Gnassingbé Eyadéma's presidency survived another turbulent year in 1994. On the evening of January 5, approximately 100 armed men, possibly former commandos dismissed from the army in Eyadéma's 1993 purge, attacked the Toikin army barracks, where the president resided. The ensuing struggle with soldiers loyal to Eyadéma resulted in 67 deaths and dozens of injuries. The government accused the opposition of instigating the attack, which it regarded as an attempted coup.

      After several postponements, elections to the national legislature were finally held on February 6 and 20. French observers were brought in to ensure the army's neutrality. Although the voting was generally calm and the elections judged to be fairly conducted, the process was overshadowed first by the abduction and murder of three opposition leaders, then by the firebombing of Eyadéma's ally, Communications Minister Benjamin Agbeka, and finally by the murder of Gaston Edeh, one of only 19 deputies to receive an outright majority in the first round of the elections.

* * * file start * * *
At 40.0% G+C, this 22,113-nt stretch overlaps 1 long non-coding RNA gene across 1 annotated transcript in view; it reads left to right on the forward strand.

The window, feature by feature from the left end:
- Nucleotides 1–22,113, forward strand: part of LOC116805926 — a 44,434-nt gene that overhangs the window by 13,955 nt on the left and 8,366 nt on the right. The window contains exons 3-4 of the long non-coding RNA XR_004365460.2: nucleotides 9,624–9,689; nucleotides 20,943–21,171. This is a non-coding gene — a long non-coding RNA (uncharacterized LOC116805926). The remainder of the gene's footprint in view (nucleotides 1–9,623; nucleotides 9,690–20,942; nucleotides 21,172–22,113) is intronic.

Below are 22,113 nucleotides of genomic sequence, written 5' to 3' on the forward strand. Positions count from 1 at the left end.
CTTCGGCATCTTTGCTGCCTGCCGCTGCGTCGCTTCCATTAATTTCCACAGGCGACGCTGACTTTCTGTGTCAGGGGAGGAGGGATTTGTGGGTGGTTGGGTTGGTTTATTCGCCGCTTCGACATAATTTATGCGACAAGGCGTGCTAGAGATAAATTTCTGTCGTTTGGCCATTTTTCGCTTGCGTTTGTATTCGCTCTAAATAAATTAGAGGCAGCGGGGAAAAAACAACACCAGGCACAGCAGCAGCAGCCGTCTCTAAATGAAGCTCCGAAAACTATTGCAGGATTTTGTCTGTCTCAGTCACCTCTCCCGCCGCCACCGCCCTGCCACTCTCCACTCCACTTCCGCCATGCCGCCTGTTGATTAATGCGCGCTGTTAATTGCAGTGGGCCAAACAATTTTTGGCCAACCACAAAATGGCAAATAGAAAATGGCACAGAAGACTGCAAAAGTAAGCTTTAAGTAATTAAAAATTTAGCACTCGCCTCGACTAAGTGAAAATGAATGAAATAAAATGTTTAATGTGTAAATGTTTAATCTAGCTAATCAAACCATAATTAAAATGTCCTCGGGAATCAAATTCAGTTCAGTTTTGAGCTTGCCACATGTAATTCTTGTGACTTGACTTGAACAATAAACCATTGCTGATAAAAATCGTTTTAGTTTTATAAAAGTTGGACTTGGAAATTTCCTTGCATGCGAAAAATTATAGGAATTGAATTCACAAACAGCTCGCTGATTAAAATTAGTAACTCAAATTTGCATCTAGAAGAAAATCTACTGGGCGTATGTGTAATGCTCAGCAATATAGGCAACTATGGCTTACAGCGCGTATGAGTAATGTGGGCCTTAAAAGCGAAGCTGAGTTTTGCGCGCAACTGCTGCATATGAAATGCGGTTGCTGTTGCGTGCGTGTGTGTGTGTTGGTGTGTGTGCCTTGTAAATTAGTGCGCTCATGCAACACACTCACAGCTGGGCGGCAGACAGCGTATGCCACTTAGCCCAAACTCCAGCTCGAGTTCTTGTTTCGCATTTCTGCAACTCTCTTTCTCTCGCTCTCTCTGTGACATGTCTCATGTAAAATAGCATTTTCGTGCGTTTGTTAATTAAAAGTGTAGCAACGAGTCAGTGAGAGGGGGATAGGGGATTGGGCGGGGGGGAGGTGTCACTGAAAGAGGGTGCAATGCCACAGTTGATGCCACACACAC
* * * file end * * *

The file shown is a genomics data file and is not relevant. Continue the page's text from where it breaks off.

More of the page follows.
Opposition parties won 43 of the 81 seats, but two months passed before Edem Kodjo was appointed prime minister by Eyadéma. Kodjo, however, was unable to form a coalition government until June 24. He allotted more than half the ministries to members of Eyadéma's Rally of the Togolese People and the pro-Eyadéma Union for Justice and Democracy. This led to bitter conflict, and in November members of the main opposition party, the Action Committee for Renewal, boycotted the legislature.